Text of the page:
Anxiety is inevitable. It is a part of everyday life. Our bodies naturally know how to deal with it. The problem comes when our bodies hang on to the anxiety despite the situation or event that caused the anxiety has already passed. This is why anxiety management is such an essential tile skill to have.
Stressors impact us on a daily basis, not just in our personal lives, but our professional surroundings as well. Knowing how to navigate stressful situations, help us become better workers and individuals overall.
The funny thing about anxiety is there isn’t a moment where we don’t feel it. There are good and bad types of anxiety. A good kind would be anticipation. That is something we usually feel when we are looking forward to something. You could be excited about an upcoming trip and are anticipating that you will be able to de-stress and unwind. So, there are good kinds of anxiety to look forward to.
There are also bad kinds. You know the type. These are the situations you want to avoid. You absolutely dread having to deal with them, and it causes discomfort and unease. It could be something like getting called into your boss’ office for an evaluation on work performance or having to deal with an irate client. These kinds of scenarios can cause us anxiety. Without anxiety management, that anxious, overwhelming feeling can become debilitating.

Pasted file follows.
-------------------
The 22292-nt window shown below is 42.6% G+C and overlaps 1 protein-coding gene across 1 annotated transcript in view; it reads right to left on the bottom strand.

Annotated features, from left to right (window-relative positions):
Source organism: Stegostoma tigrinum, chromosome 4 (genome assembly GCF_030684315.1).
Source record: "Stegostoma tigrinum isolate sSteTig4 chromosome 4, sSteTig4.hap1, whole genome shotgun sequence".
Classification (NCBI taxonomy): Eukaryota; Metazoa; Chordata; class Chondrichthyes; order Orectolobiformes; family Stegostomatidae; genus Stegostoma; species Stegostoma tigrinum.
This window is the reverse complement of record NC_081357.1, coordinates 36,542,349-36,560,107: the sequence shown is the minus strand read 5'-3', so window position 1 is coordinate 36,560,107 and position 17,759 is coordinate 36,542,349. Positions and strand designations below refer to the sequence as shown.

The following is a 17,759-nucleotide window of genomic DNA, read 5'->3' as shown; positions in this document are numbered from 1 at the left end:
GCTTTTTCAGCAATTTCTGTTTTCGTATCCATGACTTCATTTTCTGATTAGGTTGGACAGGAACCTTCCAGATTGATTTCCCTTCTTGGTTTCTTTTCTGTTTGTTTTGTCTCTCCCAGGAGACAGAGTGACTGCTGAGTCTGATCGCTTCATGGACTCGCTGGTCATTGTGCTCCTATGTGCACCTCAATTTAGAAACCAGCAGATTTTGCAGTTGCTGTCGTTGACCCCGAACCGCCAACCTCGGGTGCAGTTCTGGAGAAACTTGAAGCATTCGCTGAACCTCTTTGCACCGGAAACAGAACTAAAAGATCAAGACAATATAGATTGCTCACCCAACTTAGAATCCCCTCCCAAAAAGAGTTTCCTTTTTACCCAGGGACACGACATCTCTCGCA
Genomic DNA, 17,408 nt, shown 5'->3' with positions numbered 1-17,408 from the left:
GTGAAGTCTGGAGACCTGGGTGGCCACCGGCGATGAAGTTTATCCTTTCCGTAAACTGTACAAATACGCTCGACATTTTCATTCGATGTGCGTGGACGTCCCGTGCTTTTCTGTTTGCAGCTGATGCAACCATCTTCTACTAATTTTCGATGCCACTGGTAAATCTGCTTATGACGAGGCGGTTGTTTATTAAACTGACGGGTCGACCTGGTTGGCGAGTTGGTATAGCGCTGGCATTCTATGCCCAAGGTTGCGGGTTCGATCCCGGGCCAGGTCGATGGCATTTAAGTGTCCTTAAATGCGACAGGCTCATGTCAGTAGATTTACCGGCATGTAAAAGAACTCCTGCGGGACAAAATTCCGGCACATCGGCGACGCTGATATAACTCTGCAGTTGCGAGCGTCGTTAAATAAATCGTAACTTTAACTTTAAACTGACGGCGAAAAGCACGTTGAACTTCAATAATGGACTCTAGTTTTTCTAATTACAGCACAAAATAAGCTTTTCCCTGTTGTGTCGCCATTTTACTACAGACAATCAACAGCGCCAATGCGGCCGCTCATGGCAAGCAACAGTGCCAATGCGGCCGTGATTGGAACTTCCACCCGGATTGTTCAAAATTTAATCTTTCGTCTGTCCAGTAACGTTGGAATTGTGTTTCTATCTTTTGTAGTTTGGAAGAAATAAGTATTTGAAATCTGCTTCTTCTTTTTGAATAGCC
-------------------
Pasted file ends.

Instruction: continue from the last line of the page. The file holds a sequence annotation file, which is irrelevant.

How do we deal with this?
Well, with having the necessary anxiety management skills, we can learn to not only identify our anxiety but, ultimately, get past it. Now, remember that there are people who struggle to even know what they are feeling. A major step in overcoming anxiety is first to identify it. This may take a bit of self-reflection on your part, but it is necessary. Some of us don’t like admitting we have anxiety. It translates to worry, and no one wants to be known as a “worrywart.” That’s for the hypochondriacs and the overprotective parents who bubble wrap their kids.
I am not saying that worry is wrong, but if it feeds your anxiety or makes life feel impossible to function in, then perhaps you are worrying a bit too much.
After you identify what your feelings are, acknowledge them. This seems to be more challenging than the actual anxiety management itself, and this has to do with our genetic makeup. Similar to how animals have a fight or flight response when they feel danger or suspicion, humans have a similar response.
Well, Bridget, you just called me an animal!
No, no. I said humans are like animals due to our fight or flight response in certain situations. Because of this, we humans have become accustomed to ignoring our problems. This causes issues when dealing with anxiety. The longer anxiety goes unmanaged, it won’t be long before any stressor (no matter how big or small) can send your body’s response to anxiety into overdrive. This is essentially taking one step forward and two steps back. You may feel like you’re making progress, but eventually, you will realize that you’re getting nowhere.